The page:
When I told my four and a half year old son, Max, we were going to a play at FringeKids! he was ecstatic. This is actually his third Fringe Festival. When I told him we were going to see A Midsummer Night’s Dream…A Puppet Epic! he was over the moon. Likely more about the puppet aspect than the Shakespeare part, but hey, you never know, right!?! Okay, well, maybe you know.
Now, in the regular Fringe reviewing time for MoT this show already got a great review by a grown up, so this is going to focus mostly on what the kids thought.
A couple minutes in to the play Max leaned over to me and said “I think this is going to be cool!” And he was pretty absolute in this assertion, because in another minute or so he leaned over again and said “they’re going to be cool!”.
While the actors and puppets are ‘off-stage’ they are sometimes just in the back of the room, and we were sitting near the back. I turned and pointed to them and Paris/Demetrius (played by Scott Farley) waved enthusiastically to him. I thought Max was going to swoon. His eyes got wide with intense joy.
When the puppets made their way back down the aisle Demetrius said quietly to Max “I love her so much!” and Max just stared at him intently. As Demetrius continued down the aisle Max turned to me wide-eyed and whisper-exclaimed “he talked to me!” It was such a fantastic moment to watch.
After the piece we took him and his friend Avery to have some sushi and ask about the show.
Avery told us that she liked the play and that she had a favourite puppet, the one with the green dress and black hair. We think she may have meant Anne/Titania (played by Merritt Crows) but we weren’t positive. That was about all she had to say, but apparently on the way home she said to her mum “Mom, did we go to that play because you knew how awesome it would be before we got there?”
Max on the other hand explained at length about how there was a “cool dude” in the show, that the cool dude talked to him, that there was a lot of sleeping in the play, and that, apparently, Max now wants to be an actor.
I’m pretty sure this counts as a rave review from both kids.
Now time for the caveat; FringeKids! shows are selling out like crazy. So, try to book in advance (most likely there won’t be tickets, but it’s worth trying), but also remember that Fringe only sells 50% of their tickets in advance, the other 50% are sold at the door, starting one hour before showtime. So, you can head over and line up to buy tickets ahead of time, and then you can head over to a nearby playground, or, on Saturday you can head into the nice air conditioned library (Sunday the library is closed though)
But yes, a couple of four year old and I highly recommend this play being put on by Shakey-Shake and Friends. It’ fun for kids and adults, which is nice, because really, it’s so much better when it entertains both of you.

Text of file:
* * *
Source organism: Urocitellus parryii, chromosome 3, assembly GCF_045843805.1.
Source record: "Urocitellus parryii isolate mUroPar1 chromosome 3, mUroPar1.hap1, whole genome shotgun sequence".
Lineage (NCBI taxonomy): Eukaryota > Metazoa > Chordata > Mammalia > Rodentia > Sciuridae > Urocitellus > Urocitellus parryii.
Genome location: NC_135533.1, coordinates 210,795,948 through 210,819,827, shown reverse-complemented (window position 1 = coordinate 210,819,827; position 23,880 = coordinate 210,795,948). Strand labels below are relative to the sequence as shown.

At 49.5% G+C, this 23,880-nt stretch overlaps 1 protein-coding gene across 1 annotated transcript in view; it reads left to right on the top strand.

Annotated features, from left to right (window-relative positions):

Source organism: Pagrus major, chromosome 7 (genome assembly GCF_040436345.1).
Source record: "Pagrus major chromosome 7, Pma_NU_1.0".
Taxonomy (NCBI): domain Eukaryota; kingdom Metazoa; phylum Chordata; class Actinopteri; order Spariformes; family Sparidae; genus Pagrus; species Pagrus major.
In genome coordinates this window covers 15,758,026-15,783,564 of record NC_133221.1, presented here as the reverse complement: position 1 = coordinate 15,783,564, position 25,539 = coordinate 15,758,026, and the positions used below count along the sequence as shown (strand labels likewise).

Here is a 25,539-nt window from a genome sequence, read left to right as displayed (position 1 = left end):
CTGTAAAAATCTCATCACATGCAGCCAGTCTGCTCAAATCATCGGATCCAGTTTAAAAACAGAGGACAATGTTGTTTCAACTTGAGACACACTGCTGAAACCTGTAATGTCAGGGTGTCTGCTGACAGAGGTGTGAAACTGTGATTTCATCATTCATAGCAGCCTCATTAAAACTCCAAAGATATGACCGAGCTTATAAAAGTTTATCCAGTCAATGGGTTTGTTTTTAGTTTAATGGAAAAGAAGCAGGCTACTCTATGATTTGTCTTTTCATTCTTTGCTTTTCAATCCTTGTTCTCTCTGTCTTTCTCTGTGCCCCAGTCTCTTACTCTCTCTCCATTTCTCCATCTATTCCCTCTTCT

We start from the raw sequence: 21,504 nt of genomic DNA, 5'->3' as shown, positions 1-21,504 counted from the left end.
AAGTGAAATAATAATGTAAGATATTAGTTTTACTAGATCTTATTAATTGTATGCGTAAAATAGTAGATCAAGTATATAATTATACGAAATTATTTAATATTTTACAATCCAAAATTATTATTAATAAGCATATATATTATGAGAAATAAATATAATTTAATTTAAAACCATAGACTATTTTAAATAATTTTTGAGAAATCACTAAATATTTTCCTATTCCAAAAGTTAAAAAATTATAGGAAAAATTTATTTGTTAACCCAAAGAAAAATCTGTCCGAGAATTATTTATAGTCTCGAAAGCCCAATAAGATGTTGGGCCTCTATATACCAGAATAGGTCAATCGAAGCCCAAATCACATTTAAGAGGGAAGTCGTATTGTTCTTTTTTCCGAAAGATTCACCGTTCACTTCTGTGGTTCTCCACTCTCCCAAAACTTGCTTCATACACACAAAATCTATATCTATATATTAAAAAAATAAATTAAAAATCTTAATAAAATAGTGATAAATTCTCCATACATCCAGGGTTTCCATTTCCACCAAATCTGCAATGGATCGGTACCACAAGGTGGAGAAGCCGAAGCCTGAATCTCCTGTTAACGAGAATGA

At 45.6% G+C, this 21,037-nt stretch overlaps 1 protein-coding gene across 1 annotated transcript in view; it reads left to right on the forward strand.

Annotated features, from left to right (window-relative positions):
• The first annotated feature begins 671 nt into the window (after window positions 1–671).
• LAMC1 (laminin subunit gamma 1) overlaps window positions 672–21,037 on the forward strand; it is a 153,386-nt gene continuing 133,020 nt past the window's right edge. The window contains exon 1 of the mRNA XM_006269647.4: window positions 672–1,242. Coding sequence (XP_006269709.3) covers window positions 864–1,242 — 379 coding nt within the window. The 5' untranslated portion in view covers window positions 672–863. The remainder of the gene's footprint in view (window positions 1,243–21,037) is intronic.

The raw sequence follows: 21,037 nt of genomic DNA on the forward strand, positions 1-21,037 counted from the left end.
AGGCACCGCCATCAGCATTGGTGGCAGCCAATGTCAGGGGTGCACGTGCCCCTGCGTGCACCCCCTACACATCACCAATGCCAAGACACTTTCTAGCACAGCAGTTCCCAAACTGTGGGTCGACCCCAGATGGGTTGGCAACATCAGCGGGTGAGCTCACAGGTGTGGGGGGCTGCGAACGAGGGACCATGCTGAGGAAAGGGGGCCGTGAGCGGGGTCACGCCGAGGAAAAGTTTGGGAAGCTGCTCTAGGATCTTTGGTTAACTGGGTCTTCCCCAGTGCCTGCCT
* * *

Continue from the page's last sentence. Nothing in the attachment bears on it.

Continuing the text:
A Midsummer Night’s Dream…A Puppet Epic! being performed at The Palmerston Library Theatre (560 Palmerston Ave.).
Running time: 55 minutes
Thursday, July 11, 2013 – 7:00pm
Saturday, July 13, 2013 – 6:00pm
Sunday, July 14, 2013 – 1:30pm
- Individual Fringe tickets are available at the door for $10 ($5 for FringeKids), cash only. Late comers will not be permitted.
- Advance tickets are $11 ($9 + $2 service charge) are available online at fringetoronto.com, by phone at 416-966-1062 ext 1, or in person during the festival at the Festival Box Office in the parking lot behind Honest Ed’s (581 Bloor St W).
- Value packs are available if you plan to see at least 5 shows
One thought on “Kid +1: A Midsummer Night’s Dream…A Puppet Epic! 2013 Toronto Fringe Review”
Here’s what I cut out of my review because it was just too long for a Fringe review and I really did want to focus on the kids’ thoughts:
I thought this was a really well done piece. It doesn’t talk down to the kids. I loved that it uses pieces of the original script, sure the kids might not be totally into the original text, but it was broken up enough that they didn’t seem to focus attention elsewhere. They stayed with the actors and rode through it, and I think that exposing them to it now, in a fun way, is a fantastic way to make it less intimidating in the future.
Even though there is no set to speak of, the puppets provide lots of colour and fun, and the kids were certainly drawn into the action on stage.
Generally the audience was younger than I expected, I’d say it started from about age two and up. A great thing about this show is that there are generally no big loud startling noises, which can be a bit alarming for the younger set.
Now, the two year olds wouldn’t be into the story I’m sure, but they were enjoying watching the puppets, and it’s a pretty forgiving space when kids get restless and need to head to the bathroom and maybe stand up, sit down, stand up, sit down, stand up, sit down and so on.
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